Mr. T, a white man aged 51 years, presented to a free clinic for management of hypertension and to obtain prescriptions. Although he had insurance through the U.S. Department of Veterans Affairs (VA), Mr. T stated that he felt safer coming to the free clinic.

Mr. T had previously obtained medications through a variety of free clinics but was looking for a location where he could receive regular care. With a history of homelessness, substance abuse and mental illness, Mr. T thought the free clinic would be a good solution. He reported no other comorbidities, family history or past medical issues. He stated that his hypertension was well managed with a 
two-drug regimen.

After several visits, the clinic staff members noted that Mr. T’s pulse and BP fluctuated drastically. He was on a beta blocker to manage hypertension, but he also reported consuming at least two pots of coffee per day. Additionally, Mr. T stated that he had increased anxiety when he came to the clinic because there he would see people with whom he had previously used drugs. 

Mr. T routinely refused laboratory evaluation and would not return for follow-up appointments with any regularity. Given his nonadherence 
to medication and follow-up, the providers began to question other causes of his tachycardia and hypertension, notably extreme anxiety and possibly substance use.

1. History

Mr. T’s history indicated polysubstance abuse and increased anxiety, with self-diagnosed 
panic attacks that occurred weekly. Mr. T reported attending Narcotics Anonymous meetings several times per week. He noted previous attempts to cut down his caffeine consumption but found that his anxiety continued.

Mr. T was previously homeless but was working in sales at the time of his appointment. He reported no current use of alcohol or illicit drugs but admitted to smoking one to three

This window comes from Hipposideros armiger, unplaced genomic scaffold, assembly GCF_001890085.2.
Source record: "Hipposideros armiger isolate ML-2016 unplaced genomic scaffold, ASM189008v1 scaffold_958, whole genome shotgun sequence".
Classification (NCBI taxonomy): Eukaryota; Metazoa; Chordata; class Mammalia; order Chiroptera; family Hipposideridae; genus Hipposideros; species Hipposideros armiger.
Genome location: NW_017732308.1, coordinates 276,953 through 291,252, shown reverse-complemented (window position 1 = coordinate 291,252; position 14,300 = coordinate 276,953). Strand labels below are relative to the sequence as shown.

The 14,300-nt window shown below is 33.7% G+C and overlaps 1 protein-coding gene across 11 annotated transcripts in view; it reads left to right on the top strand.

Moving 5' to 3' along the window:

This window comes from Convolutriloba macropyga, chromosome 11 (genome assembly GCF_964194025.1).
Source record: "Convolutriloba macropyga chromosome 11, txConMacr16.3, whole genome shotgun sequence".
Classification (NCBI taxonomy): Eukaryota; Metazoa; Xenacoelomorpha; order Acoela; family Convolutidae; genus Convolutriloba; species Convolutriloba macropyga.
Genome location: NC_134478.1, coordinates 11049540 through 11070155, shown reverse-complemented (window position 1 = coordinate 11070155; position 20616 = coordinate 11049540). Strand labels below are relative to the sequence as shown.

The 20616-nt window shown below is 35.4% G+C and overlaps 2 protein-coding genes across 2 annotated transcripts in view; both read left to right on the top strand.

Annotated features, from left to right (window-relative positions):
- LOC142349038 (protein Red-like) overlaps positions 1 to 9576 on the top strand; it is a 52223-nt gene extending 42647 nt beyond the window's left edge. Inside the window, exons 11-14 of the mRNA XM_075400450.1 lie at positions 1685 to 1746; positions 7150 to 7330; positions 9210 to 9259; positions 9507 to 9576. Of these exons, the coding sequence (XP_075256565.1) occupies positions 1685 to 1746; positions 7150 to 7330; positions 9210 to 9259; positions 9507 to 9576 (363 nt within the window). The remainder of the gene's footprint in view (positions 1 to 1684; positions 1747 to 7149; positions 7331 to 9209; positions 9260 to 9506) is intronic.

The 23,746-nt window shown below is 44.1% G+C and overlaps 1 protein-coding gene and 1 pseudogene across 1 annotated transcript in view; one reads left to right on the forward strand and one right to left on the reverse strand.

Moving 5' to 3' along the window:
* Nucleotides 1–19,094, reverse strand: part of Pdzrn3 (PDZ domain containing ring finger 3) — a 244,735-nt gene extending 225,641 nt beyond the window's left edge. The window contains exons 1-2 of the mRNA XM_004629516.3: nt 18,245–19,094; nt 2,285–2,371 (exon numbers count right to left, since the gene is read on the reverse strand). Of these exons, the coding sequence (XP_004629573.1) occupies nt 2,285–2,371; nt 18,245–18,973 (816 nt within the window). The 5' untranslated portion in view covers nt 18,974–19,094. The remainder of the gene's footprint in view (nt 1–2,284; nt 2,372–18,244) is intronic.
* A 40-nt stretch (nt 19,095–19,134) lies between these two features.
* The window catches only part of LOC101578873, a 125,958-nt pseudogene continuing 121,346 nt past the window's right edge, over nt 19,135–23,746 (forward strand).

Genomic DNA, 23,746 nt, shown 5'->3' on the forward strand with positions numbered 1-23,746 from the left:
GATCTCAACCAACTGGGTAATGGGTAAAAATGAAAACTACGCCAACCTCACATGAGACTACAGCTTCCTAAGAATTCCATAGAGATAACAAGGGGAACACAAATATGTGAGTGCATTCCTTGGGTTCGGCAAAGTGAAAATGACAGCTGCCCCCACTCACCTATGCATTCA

packs of cigarettes a day, depending on his anxiety level. 

Mr. T also 
reported taking metoprolol (Lopressor, Toprol) 50 mg b.i.d. and hydrochlorothiazide 25 mg once daily for treatment of hypertension. 

2. Examination

On presentation, Mr. T appeared anxious. His speech 
was rapid, he displayed minimal eye contact during consultation, and he tapped his feet throughout the visit. 

The patient’s BP was mildly hypertensive (145/82 mm Hg), and his pulse was 68 beats per minute. Mr. T’s BMI was 20.87. 

Head and neck exam were unremarkable, lung sounds were clear, and heart rhythm was regular without extra sounds. An abdominal exam was also unremarkable with normoactive bowel sounds. No peripheral edema was noted. 

3. Laboratory Data and Diagnosis

After a lengthy discussion, the patient agreed to venipuncture. Given Mr. T’s history of polysubstance abuse, and his anxiety symptoms, the providers doubted he would return for additional testing. Thus, a battery of tests were ordered, including a lipid panel, hemoglobin A1c, a complete blood count and comprehensive metabolic panel, and several thyroid tests (triiodothyronine [T3], thyroxine [T4], and thyroid-stimulating hormone [TSH]).

This article originally appeared on Clinical Advisor